EA warns of need for action on used tyres
The number of tyres in use is forecast to increase by as much as 60% by the year 2021. With forthcoming European legislation likely to ban the disposal of used tyres in landfill sites, the Environment Agency is concerned that if action is not taken now, illegal tyre dumping could significantly increase.
Every year the UK produces 37 million used tyres. Laid side-by-side, they would stretch from London to Sydney (over half way round the world), or piled up, fill the whole of the Millennium Dome.
The Environment Agency is concerned that illegal flytipping of tyres may increase. A massive predicted increase in tyre usage combined with the banning one of the main disposal routes for waste tyres could be a recipe for disaster if action is not taken.
The Environment Agency’s Chief Scientist, Dr Jan Pentreath, said: “Illegally dumped tyres are a real environmental problem – they are a fire risk and an eyesore. Tyre fires cause serious pollution with black smoke contaminating the air, soil and plants. In Powys in Wales, a tip containing 10 million tyres has been burning continuously for nine years”.
The Environment Agency says more effort is needed to increase the lifetime of tyres, to reduce environmental impacts during their use, and to provide a range of sustainable ways of recovering them as a resource at the end of their lives. Key recommendations include:
– tyre manufacturers should develop longer lasting, quieter and more energy efficiency tyres which do not compromise safety.
– drivers should take better care of tyres by, for example, regularly checking their pressure, reducing their mileage and driving more carefully to increase the life span of their tyres. The correct tyre pressure is not only essential for safety but also saves energy and increases the life of a tyre.
– relevant authorities and the construction industry should make road surfaces which reduce noise, without compromising safety.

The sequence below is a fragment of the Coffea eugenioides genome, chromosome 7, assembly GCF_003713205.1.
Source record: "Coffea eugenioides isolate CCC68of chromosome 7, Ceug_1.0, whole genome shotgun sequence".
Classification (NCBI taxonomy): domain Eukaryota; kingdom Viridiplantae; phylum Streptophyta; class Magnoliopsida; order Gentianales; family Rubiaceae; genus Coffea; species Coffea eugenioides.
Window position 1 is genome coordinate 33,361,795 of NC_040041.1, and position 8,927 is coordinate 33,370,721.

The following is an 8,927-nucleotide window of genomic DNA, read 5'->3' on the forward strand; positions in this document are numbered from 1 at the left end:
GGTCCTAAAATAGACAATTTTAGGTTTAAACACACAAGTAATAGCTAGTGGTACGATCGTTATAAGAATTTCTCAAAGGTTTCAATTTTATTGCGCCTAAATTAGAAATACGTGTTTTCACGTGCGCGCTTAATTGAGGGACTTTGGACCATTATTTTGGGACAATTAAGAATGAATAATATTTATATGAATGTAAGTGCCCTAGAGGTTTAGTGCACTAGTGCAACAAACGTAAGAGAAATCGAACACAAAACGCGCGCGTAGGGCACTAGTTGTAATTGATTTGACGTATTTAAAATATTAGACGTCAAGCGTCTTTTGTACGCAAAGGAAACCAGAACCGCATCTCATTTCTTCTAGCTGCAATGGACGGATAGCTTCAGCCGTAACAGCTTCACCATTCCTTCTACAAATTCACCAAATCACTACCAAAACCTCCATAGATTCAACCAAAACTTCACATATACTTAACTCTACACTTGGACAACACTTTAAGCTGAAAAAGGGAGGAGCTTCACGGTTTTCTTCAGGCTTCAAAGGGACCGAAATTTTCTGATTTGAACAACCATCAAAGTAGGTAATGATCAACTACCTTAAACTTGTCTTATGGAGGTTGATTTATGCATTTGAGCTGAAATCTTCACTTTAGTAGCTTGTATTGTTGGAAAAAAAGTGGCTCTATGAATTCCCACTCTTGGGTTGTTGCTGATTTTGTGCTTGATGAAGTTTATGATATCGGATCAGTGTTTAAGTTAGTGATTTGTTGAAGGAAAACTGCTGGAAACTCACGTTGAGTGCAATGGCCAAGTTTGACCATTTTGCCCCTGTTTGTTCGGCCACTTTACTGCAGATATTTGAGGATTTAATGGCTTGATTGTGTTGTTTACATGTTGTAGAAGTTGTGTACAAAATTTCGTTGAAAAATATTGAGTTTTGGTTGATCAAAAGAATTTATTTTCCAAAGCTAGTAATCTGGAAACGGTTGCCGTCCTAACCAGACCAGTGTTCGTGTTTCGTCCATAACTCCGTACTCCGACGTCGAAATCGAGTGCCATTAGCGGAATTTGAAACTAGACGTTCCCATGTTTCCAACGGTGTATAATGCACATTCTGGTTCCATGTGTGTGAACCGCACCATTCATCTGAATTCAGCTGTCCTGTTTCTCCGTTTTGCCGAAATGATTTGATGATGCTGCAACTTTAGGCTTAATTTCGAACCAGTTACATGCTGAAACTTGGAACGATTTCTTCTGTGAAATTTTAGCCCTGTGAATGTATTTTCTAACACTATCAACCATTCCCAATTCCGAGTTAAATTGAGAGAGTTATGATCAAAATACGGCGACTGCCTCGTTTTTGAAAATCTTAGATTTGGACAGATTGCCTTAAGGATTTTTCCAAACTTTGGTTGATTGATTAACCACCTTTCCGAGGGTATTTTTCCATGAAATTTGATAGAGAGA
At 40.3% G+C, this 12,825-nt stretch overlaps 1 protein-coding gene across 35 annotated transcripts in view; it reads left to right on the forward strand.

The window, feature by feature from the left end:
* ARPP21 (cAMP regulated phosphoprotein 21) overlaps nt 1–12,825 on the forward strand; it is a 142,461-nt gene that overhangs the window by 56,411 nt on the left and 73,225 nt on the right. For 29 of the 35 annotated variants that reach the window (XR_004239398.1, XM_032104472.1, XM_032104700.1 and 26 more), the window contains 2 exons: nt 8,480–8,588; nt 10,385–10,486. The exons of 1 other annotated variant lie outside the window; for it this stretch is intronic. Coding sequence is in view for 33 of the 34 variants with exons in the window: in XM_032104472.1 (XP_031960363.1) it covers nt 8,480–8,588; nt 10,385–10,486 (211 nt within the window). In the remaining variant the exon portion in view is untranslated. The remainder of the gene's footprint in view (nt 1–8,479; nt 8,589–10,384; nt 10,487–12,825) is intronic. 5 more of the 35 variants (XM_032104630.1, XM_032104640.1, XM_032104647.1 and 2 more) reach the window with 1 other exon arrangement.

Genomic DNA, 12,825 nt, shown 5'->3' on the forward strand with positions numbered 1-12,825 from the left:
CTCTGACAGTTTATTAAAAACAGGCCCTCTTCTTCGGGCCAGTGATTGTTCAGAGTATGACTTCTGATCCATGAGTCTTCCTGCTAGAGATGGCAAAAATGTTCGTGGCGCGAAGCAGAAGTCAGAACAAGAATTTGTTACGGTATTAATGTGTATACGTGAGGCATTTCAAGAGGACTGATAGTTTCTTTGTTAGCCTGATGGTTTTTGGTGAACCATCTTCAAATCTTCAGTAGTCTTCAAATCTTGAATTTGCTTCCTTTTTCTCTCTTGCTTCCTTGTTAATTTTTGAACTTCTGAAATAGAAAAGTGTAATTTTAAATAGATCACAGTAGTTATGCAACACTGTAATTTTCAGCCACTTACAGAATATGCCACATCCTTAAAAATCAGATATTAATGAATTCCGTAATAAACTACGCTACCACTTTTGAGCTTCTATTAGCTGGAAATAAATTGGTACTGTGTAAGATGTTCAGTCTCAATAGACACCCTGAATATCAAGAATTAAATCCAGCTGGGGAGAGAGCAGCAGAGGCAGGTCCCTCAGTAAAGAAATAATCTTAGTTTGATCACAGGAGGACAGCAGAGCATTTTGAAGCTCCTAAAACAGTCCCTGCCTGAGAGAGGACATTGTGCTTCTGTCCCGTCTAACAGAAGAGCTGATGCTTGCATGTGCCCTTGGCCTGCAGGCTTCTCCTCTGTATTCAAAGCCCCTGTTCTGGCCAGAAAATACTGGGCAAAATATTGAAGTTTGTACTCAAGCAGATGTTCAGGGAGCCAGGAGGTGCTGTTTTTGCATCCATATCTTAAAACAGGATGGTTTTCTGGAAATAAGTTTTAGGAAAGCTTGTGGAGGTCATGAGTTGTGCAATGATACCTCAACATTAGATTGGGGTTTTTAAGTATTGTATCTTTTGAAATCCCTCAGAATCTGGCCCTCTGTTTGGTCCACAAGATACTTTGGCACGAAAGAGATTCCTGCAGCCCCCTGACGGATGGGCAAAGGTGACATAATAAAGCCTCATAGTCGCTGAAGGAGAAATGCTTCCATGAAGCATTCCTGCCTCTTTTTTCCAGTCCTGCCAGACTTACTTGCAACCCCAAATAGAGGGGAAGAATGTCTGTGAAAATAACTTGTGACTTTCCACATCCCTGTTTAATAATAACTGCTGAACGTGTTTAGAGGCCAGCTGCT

– the life of tyre casings should be increased by retreading them. Drivers should take better care of their tyres so more tyres can be retreaded; manufacturers should make tyres which are retreadable; and drivers should consider using retreaded tyres.
– the use of granulated rubber in, for example, road and playground surfaces, should be increased. Less than 11% of tyres are currently used in this way in the UK. Other countries such as France have used legislation to increase this form of recycling.
– the potential for using worn tyres for energy recovery should be exploited more.
Around 37 million car and lorry tyres (380,000 tonnes) reach the end of their lives every year in the UK. In 1996, these used tyres ended up as follows (by weight):
– just over 30% were retreaded for reuse (one of the highest rates in Europe).
– around 27% were used for energy recovery in the UK. (Many other European countries recovered energy from over 70% of their used tyres. Tyres have a high energy content compared with other wastes and fossil fuels. An average home’s weekly electricity needs could be met by using about 10 tyres).
– just under 30% were disposed of in landfill sites or stockpiled. (A proposed EC Directive on landfill (COM(97)105) will ban the disposal of whole tyres to landfill by about the year 2003 and shredded tyres by the year 2006).
– the remainder were physically reused, for example, weighting down plastic sheeting on farms, or had their materials recovered.
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